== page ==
I suppose the characterizations in The Qualities of Wood draw heavily on my university experience and the myriad of subjects I was learning about. Both of Vivian’s parents are stimulated by learning, so much so that they have remained students even while becoming teachers. But there are two sides of life, perhaps, the intellectual and the emotional, and an expert in Sociology may not have any idea how to live with people. Small traits came from people I knew, physical descriptions, tendencies or manners of speaking, but the main ideas for the characters were more theoretical. I also liked the idea of a mystery within a mystery, or thinking something was a mystery when maybe it wasn’t, or something else entirely was the real mystery. The idea that each person is actually a mystery, and the notion of art imitating life through one person’s lens.

Lastly, I’d love for you to share a bit about what sort of story your next novel will present and when readers can anticipate its release.

The novel I’ve just completed is another story set in the Midwest, more specifically in Chicago and one of its close suburbs. Gina is a middle-aged office worker with a routine, orderly life. She goes to work and takes the train home to her condominium. She keeps few friends. Over the course of two days in March, Gina’s life is disrupted by a co-worker who insists she meet an eligible suitor and by a pushy neighbor who won’t leave her alone. A manila envelope arrives, containing information that will force her to reevaluate the past, while a choppy voicemail from her brother propels her towards a shifting future. The novel is titled Fortress for One, and I hope to see it published soon!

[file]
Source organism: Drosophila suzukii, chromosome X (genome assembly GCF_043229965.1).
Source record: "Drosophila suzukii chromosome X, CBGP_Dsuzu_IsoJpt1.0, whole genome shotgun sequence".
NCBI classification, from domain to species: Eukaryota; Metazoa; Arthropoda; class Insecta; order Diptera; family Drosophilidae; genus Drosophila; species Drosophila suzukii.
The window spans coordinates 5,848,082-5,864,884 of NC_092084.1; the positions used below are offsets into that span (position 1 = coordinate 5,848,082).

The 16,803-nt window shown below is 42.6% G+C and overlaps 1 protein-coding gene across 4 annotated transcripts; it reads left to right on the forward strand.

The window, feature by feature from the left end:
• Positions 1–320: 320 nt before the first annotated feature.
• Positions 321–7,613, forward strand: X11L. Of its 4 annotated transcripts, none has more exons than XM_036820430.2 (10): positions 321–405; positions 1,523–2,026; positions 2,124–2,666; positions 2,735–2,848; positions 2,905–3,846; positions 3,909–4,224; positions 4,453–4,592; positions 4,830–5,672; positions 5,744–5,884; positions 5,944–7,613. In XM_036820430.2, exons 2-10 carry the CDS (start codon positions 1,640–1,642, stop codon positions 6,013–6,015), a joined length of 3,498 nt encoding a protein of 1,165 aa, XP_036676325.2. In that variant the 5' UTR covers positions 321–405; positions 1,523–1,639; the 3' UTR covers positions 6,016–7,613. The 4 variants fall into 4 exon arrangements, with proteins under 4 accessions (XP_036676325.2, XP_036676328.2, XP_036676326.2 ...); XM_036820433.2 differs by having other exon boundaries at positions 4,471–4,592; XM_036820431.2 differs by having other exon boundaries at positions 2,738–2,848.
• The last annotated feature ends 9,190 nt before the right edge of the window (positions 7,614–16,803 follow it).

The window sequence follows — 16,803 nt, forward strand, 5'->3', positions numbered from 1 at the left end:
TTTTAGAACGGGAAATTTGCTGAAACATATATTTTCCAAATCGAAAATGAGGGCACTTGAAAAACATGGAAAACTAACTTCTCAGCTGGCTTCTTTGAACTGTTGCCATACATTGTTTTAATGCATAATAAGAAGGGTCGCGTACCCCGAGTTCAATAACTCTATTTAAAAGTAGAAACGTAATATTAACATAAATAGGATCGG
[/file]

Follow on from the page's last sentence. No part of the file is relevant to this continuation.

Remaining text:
Mary Vensel White was born in Los Angeles and raised in Lancaster, California. She graduated from the University of Denver and lived for five years in Chicago, where she completed an MA in English at DePaul University. She lives in southern California with her husband, four children and two badly trained dogs in a chaotic but happy home. Her husband is an attorney and she is the mom with a book or laptop at the little league game, soccer field or dance studio.

Visit Mary: Website | Blog | Facebook | Twitter
Buy the book: Amazon | Barnes & Noble | Amazon UK